Writing for Radio

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I’ve never written for radio before. I am a short story writer and novelist. I spend most of my days in coffee shops, headphones on, ignoring the world around me as I hack away at my next story. When I get to perform my work it’s almost always just me, up there behind the microphone, knees knocking as I try to do my writing justice. Writing is often a lonely game but at least I only have myself to blame when a piece works or falls flat on its face. I’ve been writing for about fifteen years now. In the last few years I’ve been particularly drawn to collaborative projects: working with other writers, with musicians and theatre makers to produce something new and intriguing together. Though each experience has had its challenges, (creative clashes, last minute deadlines, general chaos), I’ve found the opportunity to create with other people an absolutely liberating and inspiring process. When I saw the call to pitch for a monologue piece for World Music Day appear on the BBC Writers’ Room website I was a little daunted, but I thought it might be a new challenge in the best sense. I was excited about the possibility of working, well outside my comfort zone, with a team of other creatives.

Writing for radio has proven to be an incredibly collaborative experience. From the very outset this was a group project. We met with other shortlisted writers in London to bounce ideas around and think about how our themes could be realised within the context of a radio piece. I didn’t know anything about formatting for radio, but there was plenty of good advice available and I never felt overwhelmed by all the new techniques I was learning. Once selected I worked closely with Justine, Keith, Usman and the fabulous team at the BBC Writers’ Room to develop my script, tweak issues and select the correct pieces of music in order to best enhance the story line. I also took advice from musicians and friends who listened to me reading the piece and offered critique and suggestions, honing the monologue over a period of six weeks until we were completely happy with the final result.

I’ve been working in literature for a long time and I’m no stranger to the editing process. It can be painful and frustrating. However, it was a joy to work with Justine and her team. All critique was offered alongside incredibly generous encouragement and I’ve felt fully supported throughout the whole process of getting my script from idea all the way through to airing. It’s also been great to feel the team are genuinely excited for you to have your piece developed. There have been quite a few text messages and emails littered with exclamation marks flying backwards and forwards across the pond as we’ve celebrated every little step of the development process. As collaborative experiences go, writing my first radio piece has felt like exactly the right mix of maintaining artistic control and also enjoying the benefits of being part of a super creative, enthusiastic team of people who are passionate about making great radio.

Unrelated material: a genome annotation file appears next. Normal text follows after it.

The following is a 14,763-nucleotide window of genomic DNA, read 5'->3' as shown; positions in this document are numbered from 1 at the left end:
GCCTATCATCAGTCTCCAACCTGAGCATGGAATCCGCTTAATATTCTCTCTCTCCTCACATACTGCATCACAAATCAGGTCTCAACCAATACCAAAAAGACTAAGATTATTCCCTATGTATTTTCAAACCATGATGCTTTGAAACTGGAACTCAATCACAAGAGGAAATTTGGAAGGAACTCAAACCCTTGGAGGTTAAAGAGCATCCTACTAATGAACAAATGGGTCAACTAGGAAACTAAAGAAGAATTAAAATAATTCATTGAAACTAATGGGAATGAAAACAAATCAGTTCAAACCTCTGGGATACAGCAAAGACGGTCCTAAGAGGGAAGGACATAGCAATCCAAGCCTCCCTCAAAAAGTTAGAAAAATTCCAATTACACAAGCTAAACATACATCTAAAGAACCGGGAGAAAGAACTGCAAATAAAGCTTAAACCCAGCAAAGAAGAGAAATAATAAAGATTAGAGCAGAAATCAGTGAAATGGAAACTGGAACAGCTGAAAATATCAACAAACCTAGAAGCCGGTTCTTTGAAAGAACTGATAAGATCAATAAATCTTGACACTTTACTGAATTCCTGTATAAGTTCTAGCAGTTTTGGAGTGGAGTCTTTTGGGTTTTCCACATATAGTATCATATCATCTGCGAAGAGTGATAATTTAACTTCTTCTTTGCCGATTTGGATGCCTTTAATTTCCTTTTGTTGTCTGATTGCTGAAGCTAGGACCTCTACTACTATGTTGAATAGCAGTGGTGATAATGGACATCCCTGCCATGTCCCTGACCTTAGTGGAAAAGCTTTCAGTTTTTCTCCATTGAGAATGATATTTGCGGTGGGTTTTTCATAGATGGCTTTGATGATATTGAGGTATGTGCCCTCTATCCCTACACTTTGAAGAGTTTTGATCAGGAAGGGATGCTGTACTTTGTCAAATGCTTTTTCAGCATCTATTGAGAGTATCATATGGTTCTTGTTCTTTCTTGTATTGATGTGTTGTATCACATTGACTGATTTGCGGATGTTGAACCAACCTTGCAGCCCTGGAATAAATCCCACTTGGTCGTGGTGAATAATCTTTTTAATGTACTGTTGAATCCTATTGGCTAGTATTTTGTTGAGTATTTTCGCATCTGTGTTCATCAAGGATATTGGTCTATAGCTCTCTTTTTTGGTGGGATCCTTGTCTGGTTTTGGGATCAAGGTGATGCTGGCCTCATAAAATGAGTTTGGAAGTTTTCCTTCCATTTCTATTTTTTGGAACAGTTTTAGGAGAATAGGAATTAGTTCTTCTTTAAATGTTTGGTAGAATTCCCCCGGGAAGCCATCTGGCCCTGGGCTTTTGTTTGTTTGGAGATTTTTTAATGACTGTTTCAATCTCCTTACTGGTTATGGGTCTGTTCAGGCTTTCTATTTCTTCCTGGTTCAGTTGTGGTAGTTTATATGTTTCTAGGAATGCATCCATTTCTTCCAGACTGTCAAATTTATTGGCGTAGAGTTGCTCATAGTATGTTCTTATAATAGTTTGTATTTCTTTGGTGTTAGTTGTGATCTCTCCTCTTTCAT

Perhaps, the most exciting part of the journey over the last few months was the moment I discovered that Liam Neeson had agreed to read my monologue. Liam is from the same small town in Northern Ireland as me. I’ve long been an admirer of his work and I’m still reeling that he actually agreed to record my piece. It’s an incredible boost for my artistic career and it feels particularly special to be supported by an artist who’s emerged from a similar background, to achieve incredible and deserved success in his career. I don’t know how Justine managed to pull this one off but she’s clearly a miracle-maker and I am incredibly grateful for all her hard work and appreciate how lucky I am to have been given such a great opportunity.

I’m also particularly delighted to have an actor of Liam Neeson’s caliber voice my monologue because the piece engages with such an important, and often ignored topic. My monologue focuses on a concert pianist who has developed Dementia as he attempts, and ultimately struggles, to play a piece by Ravel. Over the last six years I have spent a lot of time working in the arena of arts development for older people, particularly those living with Dementia. I often see how frustrating life can be for people as they face limitations and restrictions on performing tasks which might have seemed simple before diagnosis. The composer Ravel actually suffered from Aphasia, (a linguistic disorder often associated with Dementia), during the last years of his life and struggled to do his own work justice and this impacted our choice of music (Ravel’s Piano Concerto in G). I wanted to honestly reflect the struggles, the triumphs and the incredible dignity of many of the people I work with in this piece and it is an incredible honour, and hopefully a small gift to them, to have the monologue so significantly featured on Radio 3 and read by such a well-loved voice. Thank you BBC Writers’ Room for taking a risk on new writing and new writers. Opportunities like this are the stuff of dreams.

(This piece will be airing on BBC Radio 3 on Thursday 15th June 2017 as part of BBC’s Music Day and will be available on IPlayer for approximately a month).

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